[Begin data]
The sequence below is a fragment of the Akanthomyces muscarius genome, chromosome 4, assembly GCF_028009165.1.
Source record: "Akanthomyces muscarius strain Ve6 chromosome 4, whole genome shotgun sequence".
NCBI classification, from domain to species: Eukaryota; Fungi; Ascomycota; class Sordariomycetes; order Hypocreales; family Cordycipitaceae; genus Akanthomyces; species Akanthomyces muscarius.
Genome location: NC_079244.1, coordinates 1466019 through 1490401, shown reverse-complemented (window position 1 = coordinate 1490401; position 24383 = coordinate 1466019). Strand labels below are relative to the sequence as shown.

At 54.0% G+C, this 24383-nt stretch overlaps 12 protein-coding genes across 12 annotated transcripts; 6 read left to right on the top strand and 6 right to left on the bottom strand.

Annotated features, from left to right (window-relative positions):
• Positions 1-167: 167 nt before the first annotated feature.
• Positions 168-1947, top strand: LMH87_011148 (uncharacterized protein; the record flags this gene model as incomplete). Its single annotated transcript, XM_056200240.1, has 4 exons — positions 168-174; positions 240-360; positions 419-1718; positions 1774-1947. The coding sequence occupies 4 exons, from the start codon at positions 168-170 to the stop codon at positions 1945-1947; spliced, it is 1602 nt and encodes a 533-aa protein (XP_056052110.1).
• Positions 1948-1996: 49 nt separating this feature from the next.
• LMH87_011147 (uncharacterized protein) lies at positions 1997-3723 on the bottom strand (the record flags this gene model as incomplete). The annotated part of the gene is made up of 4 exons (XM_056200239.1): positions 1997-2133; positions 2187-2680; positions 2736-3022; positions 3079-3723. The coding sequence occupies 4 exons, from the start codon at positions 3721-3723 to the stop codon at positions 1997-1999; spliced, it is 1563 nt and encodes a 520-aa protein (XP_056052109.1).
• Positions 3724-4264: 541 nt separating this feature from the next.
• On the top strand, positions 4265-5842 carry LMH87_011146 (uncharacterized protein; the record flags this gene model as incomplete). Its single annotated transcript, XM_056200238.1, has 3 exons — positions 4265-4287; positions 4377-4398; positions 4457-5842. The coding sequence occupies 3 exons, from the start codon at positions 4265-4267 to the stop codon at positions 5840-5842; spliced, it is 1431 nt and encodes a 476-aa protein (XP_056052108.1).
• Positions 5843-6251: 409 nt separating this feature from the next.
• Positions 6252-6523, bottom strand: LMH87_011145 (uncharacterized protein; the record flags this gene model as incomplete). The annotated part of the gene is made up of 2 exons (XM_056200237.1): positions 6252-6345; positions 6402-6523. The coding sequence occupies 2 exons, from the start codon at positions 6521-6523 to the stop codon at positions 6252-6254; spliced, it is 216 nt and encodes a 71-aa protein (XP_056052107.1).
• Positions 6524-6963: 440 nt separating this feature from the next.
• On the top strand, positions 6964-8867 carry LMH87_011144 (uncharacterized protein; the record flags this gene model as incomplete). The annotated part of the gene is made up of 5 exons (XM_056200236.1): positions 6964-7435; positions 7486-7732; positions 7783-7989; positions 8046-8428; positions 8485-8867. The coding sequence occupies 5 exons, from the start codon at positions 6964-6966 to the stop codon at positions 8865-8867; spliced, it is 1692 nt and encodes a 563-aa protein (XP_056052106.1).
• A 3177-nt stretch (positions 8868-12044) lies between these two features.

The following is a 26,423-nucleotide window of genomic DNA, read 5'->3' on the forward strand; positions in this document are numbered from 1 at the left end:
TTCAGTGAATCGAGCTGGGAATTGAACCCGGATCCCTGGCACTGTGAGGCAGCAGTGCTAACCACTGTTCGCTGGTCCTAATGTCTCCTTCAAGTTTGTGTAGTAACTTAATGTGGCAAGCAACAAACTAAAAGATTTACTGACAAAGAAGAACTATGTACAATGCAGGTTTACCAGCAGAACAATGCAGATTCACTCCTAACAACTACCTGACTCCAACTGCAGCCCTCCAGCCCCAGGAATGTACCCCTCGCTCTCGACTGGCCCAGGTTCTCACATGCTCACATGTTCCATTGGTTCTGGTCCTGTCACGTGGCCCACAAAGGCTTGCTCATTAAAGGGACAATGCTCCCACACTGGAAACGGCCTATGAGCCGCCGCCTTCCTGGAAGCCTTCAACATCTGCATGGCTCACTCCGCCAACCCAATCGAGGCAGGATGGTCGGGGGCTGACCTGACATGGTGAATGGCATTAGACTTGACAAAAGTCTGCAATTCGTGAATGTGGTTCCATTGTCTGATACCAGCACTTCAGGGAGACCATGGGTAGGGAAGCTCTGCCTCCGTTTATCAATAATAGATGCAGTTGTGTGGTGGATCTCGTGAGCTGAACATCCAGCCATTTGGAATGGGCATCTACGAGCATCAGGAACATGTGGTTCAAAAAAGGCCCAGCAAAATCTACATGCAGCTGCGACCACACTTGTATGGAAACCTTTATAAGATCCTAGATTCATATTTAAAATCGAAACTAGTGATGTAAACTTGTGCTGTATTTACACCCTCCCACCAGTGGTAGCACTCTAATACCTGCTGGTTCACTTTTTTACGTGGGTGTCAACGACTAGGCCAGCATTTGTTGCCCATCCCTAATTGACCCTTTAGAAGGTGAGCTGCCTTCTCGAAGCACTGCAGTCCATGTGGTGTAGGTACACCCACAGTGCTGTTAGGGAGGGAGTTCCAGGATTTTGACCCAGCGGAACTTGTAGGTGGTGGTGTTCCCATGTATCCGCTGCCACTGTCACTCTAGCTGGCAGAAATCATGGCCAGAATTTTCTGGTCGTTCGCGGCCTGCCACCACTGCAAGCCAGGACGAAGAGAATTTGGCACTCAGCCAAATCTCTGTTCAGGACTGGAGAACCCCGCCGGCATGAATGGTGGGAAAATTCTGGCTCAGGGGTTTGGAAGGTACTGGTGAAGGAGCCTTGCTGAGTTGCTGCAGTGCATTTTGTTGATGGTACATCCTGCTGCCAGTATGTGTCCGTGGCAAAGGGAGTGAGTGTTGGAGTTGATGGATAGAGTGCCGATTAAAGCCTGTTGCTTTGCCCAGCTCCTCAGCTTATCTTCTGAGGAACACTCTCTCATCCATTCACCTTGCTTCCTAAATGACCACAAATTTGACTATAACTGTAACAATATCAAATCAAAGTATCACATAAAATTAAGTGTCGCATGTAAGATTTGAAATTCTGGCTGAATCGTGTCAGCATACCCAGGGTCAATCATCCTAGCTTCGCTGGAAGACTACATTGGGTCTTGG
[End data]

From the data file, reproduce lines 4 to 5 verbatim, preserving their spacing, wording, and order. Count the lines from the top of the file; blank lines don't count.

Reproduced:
Genome location: NC_079244.1, coordinates 1466019 through 1490401, shown reverse-complemented (window position 1 = coordinate 1490401; position 24383 = coordinate 1466019). Strand labels below are relative to the sequence as shown.

At 54.0% G+C, this 24383-nt stretch overlaps 12 protein-coding genes across 12 annotated transcripts; 6 read left to right on the top strand and 6 right to left on the bottom strand.